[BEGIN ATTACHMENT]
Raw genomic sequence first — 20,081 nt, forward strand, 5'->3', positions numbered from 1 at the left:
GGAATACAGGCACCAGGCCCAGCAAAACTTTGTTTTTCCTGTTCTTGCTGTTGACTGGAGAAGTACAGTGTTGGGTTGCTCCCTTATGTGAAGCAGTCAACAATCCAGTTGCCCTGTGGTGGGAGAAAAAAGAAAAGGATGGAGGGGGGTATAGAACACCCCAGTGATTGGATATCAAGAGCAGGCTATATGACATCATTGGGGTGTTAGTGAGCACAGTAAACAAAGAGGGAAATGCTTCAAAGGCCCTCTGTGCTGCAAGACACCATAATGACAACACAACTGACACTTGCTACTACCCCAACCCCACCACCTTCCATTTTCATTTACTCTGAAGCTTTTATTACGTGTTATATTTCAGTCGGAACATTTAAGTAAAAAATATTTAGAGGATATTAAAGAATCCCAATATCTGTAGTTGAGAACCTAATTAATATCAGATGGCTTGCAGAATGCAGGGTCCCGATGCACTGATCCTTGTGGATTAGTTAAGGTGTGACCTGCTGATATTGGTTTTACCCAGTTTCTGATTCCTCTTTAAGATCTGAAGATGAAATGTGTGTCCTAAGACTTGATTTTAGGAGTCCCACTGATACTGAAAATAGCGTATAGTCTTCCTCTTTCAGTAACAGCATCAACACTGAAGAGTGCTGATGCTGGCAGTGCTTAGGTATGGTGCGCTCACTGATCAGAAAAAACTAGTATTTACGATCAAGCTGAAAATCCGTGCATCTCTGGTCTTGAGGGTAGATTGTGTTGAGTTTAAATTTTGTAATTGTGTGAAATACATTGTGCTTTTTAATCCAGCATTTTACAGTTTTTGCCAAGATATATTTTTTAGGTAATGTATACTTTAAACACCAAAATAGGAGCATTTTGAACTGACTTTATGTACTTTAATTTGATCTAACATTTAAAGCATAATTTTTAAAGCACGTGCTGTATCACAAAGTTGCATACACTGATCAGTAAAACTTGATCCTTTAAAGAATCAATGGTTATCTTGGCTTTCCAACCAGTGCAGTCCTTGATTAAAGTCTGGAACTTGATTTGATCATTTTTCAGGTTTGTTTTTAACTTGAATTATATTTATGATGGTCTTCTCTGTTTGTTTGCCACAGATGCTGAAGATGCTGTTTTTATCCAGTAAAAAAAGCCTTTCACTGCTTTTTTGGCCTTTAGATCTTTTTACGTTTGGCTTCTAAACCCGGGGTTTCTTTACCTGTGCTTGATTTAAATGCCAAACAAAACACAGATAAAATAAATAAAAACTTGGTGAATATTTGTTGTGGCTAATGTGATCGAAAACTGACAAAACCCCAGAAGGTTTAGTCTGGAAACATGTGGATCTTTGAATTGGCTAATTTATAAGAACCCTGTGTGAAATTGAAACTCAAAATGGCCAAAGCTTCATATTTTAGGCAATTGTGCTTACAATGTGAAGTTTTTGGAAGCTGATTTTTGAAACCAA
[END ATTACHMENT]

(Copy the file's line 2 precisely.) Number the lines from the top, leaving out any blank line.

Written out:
GGAATACAGGCACCAGGCCCAGCAAAACTTTGTTTTTCCTGTTCTTGCTGTTGACTGGAGAAGTACAGTGTTGGGTTGCTCCCTTATGTGAAGCAGTCAACAATCCAGTTGCCCTGTGGTGGGAGAAAAAAGAAAAGGATGGAGGGGGGTATAGAACACCCCAGTGATTGGATATCAAGAGCAGGCTATATGACATCATTGGGGTGTTAGTGAGCACAGTAAACAAAGAGGGAAATGCTTCAAAGGCCCTCTGTGCTGCAAGACACCATAATGACAACACAACTGACACTTGCTACTACCCCAACCCCACCACCTTCCATTTTCATTTACTCTGAAGCTTTTATTACGTGTTATATTTCAGTCGGAACATTTAAGTAAAAAATATTTAGAGGATATTAAAGAATCCCAATATCTGTAGTTGAGAACCTAATTAATATCAGATGGCTTGCAGAATGCAGGGTCCCGATGCACTGATCCTTGTGGATTAGTTAAGGTGTGACCTGCTGATATTGGTTTTACCCAGTTTCTGATTCCTCTTTAAGATCTGAAGATGAAATGTGTGTCCTAAGACTTGATTTTAGGAGTCCCACTGATACTGAAAATAGCGTATAGTCTTCCTCTTTCAGTAACAGCATCAACACTGAAGAGTGCTGATGCTGGCAGTGCTTAGGTATGGTGCGCTCACTGATCAGAAAAAACTAGTATTTACGATCAAGCTGAAAATCCGTGCATCTCTGGTCTTGAGGGTAGATTGTGTTGAGTTTAAATTTTGTAATTGTGTGAAATACATTGTGCTTTTTAATCCAGCATTTTACAGTTTTTGCCAAGATATATTTTTTAGGTAATGTATACTTTAAACACCAAAATAGGAGCATTTTGAACTGACTTTATGTACTTTAATTTGATCTAACATTTAAAGCATAATTTTTAAAGCACGTGCTGTATCACAAAGTTGCATACACTGATCAGTAAAACTTGATCCTTTAAAGAATCAATGGTTATCTTGGCTTTCCAACCAGTGCAGTCCTTGATTAAAGTCTGGAACTTGATTTGATCATTTTTCAGGTTTGTTTTTAACTTGAATTATATTTATGATGGTCTTCTCTGTTTGTTTGCCACAGATGCTGAAGATGCTGTTTTTATCCAGTAAAAAAAGCCTTTCACTGCTTTTTTGGCCTTTAGATCTTTTTACGTTTGGCTTCTAAACCCGGGGTTTCTTTACCTGTGCTTGATTTAAATGCCAAACAAAACACAGATAAAATAAATAAAAACTTGGTGAATATTTGTTGTGGCTAATGTGATCGAAAACTGACAAAACCCCAGAAGGTTTAGTCTGGAAACATGTGGATCTTTGAATTGGCTAATTTATAAGAACCCTGTGTGAAATTGAAACTCAAAATGGCCAAAGCTTCATATTTTAGGCAATTGTGCTTACAATGTGAAGTTTTTGGAAGCTGATTTTTGAAACCAA